Instead, Mosely tells Michael Shevloff, the writer, producer and director of the documentary:
“I was influenced by my parents, particularly my father, a controversial figure. But everything he did in his life, he did because he thought it would be for the benefit of other people.”
Shevloff, 56, who is based in Los Angeles, produces Top Gear USA and other light entertainment shows. The Mosley documentary is his directorial debut. The British filmmaker is understood to have met Mosley when making a documentary on F1 racing drivers in 2013.
Media Diamond Limited, the company that owns rights to the Mosley documentary, was set up in 2017 with Shevloff as the only director. Unusually, he paid nothing for his controlling shares.
The company’s accounts, however, show that Mosley and his wife, Jean, are the real financial backers. Mosley met her when they were seventeen at a social function of the Union Movement, Sir Oswald’s post war fascist party.
Jean does not appear in the documentary but Mosley paid £600,000 for their shares in Media Diamond. This financial link is not declared by the documentary or in any promotion material.
Shevloff does not deny that Mosley bankrolled the documentary. He said:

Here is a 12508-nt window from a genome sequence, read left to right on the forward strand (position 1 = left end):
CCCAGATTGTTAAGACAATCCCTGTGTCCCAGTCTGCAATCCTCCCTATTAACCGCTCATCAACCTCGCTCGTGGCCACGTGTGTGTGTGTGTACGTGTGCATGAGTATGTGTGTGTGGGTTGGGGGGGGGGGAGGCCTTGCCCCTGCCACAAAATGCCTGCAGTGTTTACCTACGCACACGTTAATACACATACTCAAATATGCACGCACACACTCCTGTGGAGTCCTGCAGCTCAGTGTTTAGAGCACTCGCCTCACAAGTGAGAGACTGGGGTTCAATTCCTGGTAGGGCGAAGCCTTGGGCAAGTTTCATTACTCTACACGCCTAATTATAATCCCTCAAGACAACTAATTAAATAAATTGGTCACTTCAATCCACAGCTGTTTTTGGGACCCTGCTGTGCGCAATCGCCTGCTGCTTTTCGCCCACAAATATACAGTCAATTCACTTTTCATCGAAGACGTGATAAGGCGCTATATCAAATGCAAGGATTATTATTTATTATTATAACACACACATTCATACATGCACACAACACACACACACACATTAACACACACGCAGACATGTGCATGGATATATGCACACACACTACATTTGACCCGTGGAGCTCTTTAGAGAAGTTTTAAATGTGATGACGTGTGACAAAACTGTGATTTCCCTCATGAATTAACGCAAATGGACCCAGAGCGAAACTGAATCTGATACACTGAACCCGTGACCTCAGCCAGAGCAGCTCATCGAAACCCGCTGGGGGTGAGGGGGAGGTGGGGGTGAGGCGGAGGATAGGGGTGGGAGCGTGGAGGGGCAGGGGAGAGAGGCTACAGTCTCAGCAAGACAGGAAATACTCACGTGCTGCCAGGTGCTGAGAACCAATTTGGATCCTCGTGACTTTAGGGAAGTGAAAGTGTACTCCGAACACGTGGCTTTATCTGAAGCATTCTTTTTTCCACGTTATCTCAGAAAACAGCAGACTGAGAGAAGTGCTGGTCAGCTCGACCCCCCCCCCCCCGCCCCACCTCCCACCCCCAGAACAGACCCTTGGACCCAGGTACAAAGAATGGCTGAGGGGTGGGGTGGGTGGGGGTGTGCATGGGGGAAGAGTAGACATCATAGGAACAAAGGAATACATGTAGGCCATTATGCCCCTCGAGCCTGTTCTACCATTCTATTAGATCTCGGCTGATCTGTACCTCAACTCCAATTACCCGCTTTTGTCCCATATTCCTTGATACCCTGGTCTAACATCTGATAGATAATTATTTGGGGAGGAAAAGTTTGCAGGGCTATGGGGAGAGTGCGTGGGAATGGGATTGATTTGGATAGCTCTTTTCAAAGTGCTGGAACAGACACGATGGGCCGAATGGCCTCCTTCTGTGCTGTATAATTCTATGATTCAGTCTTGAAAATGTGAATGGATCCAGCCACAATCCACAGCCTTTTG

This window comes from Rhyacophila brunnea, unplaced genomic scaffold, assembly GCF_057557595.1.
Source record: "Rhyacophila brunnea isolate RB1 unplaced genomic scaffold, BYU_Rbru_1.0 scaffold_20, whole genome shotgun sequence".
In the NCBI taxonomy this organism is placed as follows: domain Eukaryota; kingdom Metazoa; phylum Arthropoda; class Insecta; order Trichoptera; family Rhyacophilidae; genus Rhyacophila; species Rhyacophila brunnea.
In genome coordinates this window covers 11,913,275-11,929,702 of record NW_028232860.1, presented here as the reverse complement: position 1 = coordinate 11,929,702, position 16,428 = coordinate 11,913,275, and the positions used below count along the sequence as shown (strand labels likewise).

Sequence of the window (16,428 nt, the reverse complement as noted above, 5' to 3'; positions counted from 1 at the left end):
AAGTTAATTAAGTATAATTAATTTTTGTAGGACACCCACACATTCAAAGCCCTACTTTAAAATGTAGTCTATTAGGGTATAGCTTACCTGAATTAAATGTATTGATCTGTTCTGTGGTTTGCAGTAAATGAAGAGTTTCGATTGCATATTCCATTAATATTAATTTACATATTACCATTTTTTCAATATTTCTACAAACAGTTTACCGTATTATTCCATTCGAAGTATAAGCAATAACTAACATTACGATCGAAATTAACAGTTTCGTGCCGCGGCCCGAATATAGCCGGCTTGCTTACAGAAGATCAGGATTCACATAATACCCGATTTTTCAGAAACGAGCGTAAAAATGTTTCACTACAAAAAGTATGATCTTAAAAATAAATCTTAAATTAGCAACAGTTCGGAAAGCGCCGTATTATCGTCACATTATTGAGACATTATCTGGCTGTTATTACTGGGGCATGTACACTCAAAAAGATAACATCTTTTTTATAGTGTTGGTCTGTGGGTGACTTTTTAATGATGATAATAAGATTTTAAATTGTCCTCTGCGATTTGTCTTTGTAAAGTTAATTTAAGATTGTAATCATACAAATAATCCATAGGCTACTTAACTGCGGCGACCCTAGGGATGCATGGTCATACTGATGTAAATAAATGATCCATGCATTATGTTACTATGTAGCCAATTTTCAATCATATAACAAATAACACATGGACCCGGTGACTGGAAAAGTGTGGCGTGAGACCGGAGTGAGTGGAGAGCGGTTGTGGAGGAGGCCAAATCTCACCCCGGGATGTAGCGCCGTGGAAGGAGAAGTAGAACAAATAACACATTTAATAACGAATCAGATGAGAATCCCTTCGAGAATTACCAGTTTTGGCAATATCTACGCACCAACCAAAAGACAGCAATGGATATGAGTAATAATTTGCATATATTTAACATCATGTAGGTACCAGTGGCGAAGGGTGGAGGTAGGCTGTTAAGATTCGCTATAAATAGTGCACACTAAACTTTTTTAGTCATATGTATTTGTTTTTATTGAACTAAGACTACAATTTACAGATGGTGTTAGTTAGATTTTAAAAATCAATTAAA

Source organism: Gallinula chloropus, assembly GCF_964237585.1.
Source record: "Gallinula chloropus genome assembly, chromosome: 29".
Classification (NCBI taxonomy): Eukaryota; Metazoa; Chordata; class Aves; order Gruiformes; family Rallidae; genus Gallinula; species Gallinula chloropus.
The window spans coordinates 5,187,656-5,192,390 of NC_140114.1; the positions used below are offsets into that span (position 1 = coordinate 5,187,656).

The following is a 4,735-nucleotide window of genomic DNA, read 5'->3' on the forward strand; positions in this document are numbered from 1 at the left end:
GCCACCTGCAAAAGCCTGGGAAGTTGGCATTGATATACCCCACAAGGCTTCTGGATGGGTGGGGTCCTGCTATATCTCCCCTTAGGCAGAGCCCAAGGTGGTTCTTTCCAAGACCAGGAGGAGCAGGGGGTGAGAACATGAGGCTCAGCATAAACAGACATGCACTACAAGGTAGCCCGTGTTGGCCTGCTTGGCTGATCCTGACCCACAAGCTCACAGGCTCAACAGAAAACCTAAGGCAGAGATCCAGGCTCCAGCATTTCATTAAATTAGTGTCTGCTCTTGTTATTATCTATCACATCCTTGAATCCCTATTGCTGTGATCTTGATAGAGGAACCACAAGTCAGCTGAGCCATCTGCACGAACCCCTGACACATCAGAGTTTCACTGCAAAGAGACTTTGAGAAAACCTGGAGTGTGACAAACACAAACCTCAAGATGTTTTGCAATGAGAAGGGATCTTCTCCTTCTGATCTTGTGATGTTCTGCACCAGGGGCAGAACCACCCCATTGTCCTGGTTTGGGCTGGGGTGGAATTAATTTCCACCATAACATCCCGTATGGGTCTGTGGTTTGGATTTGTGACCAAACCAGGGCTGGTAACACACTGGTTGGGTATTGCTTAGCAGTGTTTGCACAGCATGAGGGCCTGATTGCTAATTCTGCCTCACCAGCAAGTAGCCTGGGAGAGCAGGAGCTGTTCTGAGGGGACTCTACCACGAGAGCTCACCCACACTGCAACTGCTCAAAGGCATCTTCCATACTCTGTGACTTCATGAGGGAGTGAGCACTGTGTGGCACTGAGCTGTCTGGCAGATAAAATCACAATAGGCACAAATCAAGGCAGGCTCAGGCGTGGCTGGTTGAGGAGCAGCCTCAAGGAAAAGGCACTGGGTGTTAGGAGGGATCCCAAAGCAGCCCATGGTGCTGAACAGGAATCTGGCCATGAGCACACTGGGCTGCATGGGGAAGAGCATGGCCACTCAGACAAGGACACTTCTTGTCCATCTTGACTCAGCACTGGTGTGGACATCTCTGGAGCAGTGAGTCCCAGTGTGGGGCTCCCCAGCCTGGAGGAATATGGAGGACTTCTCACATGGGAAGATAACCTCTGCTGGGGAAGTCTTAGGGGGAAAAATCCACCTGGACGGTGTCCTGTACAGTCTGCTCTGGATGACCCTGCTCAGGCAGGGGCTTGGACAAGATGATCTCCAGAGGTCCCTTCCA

“The film is unauthorised. It is completely independently conceived, created and edited. The film was shown to Max Mosley. He had no editorial input or control. The film is my portrait of his life and an account of the time that we followed him. Media Diamond is an active production company with various projects.”
Shevloff praises Mosley as “an extraordinary man” who saved “tens of thousands” of lives due to his work on car safety.
The documentary opens and closes with Mosley campaigning for better crash-proof cars in India and musing over the effect of accidents on a brown population he now wants to protect.
Shevloff denied the emphasis on India was an attempt to offset his subject’s past racism. The director said:
“Max Mosley’s road safety work began over 25 years ago, after Ayrton Senna’s death. I think it is perhaps the least known but most interesting part of his life.”